Today I finished my second report from the post-rioting London. The first one was located in Brixton, where I met British Muslims celebrating Ramadan while the riots occured in their neighbourhodd. The Brixton Mosque's imam had launched an appeal to peace and calm.
 I'm doing this series of reporting for Vox Africa News on the causes of the riots and the point of view of the different types of people who happened to be involved in them in a way or another.
Last Friday, I went to Enfield where a few rioters agreed to talk to me as well as an outreach worker who is daily in contact with London's kids.

Here is the link to the story:


Or the whole news bulletin where the report was broadcasted. It is at 11 min 30:

While investigations and court hearings continue in London following the August riots, Vox Africa News went back to Enfield where some rioters agreed to talk to us. They live in the neighbourhood and whilst admitting to participating in the riots they are clear they don’t condone lootings. For them as well as the social workers from the neighbourhood and from Tottenham where the riots sparked, there are deep reasons explaining why the youth feel targeted by the police. Melissa Chemam and Nana Dankwa.

Enfield is a quiet neighbourhood in North London, next to Tottenham. But it was rapidly touched by the violent riots that took the street of London from August 6.

M. and AJ participated to the rioting and agreed to meet us to explain how they think it all started.

AJ: “We went down to Tottenham and it was madness…But it was also North London fighting back”.

M.:”I was not interested in looting at all. I understand what happened in Tottenham cause they killed an innocent man there. But the rest of the riots were too much and I don’t understand why”.

For those young Londoners, the riots were definitely the sign of the deep problems of the British society. Both M. and AJ think the police are too regularly targeting youth and that they have to ease their pressure on the poorest neighbourhood. According to them, the police are constantly controlling young people and stereotyping them.

M: "Everyone went crazy, there was fire, etc. But the police have to respect the civilians”.

Both also think there are chances for the riots to happen again.
Karl Donaldson is an outreach worker interacting daily with the kids of London, especially in North London. He was in Enfield during the first days of the riots.

Karl Donaldson: “Tottenham was the spark; it had a meaning because of the tension of the police. But then it went out of control”.

But Karl also understands that the youngest and the poorest feel left out: “I think they’re disillusioned and there’s a serious discipline problem”.

Like AJ and M, he believes the recent riots in London are far from being over, especially if authorities don’t try to understand the deep roots of the discontent.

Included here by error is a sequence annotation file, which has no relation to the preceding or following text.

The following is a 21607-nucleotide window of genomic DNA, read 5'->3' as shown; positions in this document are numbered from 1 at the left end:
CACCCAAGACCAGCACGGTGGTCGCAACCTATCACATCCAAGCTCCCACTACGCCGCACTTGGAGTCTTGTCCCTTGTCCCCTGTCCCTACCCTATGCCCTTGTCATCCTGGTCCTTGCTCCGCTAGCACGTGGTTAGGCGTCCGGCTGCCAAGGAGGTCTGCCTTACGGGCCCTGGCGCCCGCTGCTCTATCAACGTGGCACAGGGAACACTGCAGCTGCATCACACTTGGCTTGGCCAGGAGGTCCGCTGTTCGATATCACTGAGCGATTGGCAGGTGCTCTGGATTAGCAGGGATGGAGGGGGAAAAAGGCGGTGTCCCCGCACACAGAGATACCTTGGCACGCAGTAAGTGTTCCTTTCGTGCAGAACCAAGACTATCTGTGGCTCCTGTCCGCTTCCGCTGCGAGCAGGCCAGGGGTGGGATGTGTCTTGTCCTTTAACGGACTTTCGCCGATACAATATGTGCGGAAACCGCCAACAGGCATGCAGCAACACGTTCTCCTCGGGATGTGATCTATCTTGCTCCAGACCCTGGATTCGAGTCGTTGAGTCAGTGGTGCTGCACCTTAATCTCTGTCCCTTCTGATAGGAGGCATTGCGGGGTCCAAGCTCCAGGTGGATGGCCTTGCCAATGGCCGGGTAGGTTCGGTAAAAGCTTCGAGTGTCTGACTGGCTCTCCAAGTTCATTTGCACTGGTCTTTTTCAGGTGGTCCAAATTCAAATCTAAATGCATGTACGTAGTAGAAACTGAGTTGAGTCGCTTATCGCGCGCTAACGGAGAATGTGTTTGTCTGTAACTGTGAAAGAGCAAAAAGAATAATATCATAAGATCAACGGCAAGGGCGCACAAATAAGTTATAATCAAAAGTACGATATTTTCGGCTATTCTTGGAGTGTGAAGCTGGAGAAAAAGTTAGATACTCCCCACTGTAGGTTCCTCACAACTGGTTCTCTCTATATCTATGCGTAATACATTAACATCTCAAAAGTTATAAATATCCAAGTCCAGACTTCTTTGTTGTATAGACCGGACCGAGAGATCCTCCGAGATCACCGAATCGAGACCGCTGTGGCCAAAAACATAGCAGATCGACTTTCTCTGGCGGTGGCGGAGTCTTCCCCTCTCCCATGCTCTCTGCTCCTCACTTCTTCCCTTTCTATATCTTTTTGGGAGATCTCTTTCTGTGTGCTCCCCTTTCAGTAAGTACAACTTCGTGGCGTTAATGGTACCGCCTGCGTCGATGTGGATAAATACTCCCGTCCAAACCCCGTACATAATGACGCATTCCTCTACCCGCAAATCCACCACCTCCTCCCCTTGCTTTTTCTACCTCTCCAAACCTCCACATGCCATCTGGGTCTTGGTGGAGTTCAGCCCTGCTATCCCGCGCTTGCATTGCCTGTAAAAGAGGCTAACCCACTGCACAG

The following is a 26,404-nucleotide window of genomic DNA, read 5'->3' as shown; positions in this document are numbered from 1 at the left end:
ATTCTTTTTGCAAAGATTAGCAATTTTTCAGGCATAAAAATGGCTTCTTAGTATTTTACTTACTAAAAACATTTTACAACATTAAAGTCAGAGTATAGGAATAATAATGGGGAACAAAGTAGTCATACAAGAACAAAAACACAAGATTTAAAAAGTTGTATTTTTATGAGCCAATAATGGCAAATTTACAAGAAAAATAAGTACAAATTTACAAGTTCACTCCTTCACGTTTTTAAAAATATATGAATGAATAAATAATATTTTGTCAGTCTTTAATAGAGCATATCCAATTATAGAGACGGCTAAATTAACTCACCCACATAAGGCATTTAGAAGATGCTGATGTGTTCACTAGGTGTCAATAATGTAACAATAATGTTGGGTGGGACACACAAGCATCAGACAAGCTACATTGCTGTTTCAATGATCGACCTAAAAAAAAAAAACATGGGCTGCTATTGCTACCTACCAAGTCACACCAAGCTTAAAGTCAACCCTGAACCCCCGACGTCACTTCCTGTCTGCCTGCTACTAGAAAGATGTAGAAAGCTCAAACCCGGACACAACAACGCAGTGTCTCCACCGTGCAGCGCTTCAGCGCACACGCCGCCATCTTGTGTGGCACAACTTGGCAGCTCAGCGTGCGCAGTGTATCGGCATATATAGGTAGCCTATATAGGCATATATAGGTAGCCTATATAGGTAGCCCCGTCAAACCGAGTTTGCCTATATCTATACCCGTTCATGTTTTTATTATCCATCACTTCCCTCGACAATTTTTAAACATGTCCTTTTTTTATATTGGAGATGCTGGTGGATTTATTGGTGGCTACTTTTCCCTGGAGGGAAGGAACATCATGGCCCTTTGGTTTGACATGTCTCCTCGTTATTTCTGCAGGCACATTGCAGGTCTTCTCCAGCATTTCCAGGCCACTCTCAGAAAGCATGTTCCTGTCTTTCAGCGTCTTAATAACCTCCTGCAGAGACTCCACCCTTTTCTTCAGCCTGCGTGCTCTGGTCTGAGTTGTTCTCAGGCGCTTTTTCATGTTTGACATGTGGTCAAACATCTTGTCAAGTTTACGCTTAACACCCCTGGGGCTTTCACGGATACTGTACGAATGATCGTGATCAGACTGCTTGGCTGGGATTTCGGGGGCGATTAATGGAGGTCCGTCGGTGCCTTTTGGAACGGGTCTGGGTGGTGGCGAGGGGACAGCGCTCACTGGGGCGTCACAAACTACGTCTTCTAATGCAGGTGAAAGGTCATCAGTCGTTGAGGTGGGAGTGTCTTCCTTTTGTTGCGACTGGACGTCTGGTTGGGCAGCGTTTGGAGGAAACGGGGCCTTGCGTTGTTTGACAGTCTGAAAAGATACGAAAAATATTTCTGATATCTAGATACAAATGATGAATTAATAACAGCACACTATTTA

Ethiopian Jews want more integration in Israel

My latest sroty for Vox News, Vox Africa's English news bulletin, this Wednesday:

In Israel an NGO called 'Selah' is trying to help young Ethiopian Jews, who have lost their parents, to take responsibility for their younger siblings.


I always wanted to report on Falach Muras from Israel. This is just a short insight from our news room thanks to Reuters TV news picture...



The great thing about being back in London is the proximity with the most charming places in Europe. In two hours it is easy to fly South or East and to get a complete change of scenery.

I always say one of my favourite countries is Italy. So when friends renting an apartment in the eternal city offered me to come over and stay in their guest bedroom, I didn't hesitate and booked my British Ariways tickets.

This trip was my ninth visit to Rome. Before that I had been to the Italian capital to celebrate New Year's Eve, to interview filmmakers and writers, to attend weddings or simply to visit friends.

This time, I was set to stay in the lovely neighbourhood named Trastevere, on the 'other side' of the river Tebere.

Main attractions for this summer three-day weekend were the Vatican, dinners in the hidden and tiny Jewish neighbourhood, the beach on the Southern coast, and the MACRO, Rome's Museum of contempory arts.

To eat amazing food in Rome, you need to get away from breathtaking but touristic hotspots and to wonder in tiny and dark lanes...

To enjoy the heat and the burning sun, nothing is better than a train-ride to the beach along the coast spread between Rome and Naples.

 Italian trains may not be always on time, but the belated arrival is worth any precise TGV's ride... for its beautiful beaches, clear Mediterranean waters and amazing montains in the background.

And back to the city in about an hour of train journey, the next day was devoted to discover the MACRO, Museum of contemporary art of Rome and its stunning neighbourhood, Northeast from the ancient city centre.

Its location in a quiet, forgotten but richly beautiful part of Rome and its brilliant architecture are the first reasons to come up to the MACRO.

Then remains the enjoyable collection of Italian contemporay pieces of art. I don't want to spoil the visit nor to pretend I am a contemporary creations' specialist, so here is only a sample of visual insights:

It's the middle of summer in Italy, and amazing moment to be in Rome. If you have a minute, just go yourself...


UNEP report on Nigeria has been presented in London

 Nigeria was all over the news last weekend, especially in Nairobi, the UN Environnent Programme's (UNEP) headquarter and in London. The UN body did actually present its report on the oil eploitation in Ogoniland, a area situated in the Niger Delta.

Here is an extract of my interview with UNEP's chief scientist who presented the report in London last Friday:


Joseph Alcamo said he was optimistic for the future cleaning of the area despite the high level of pollution...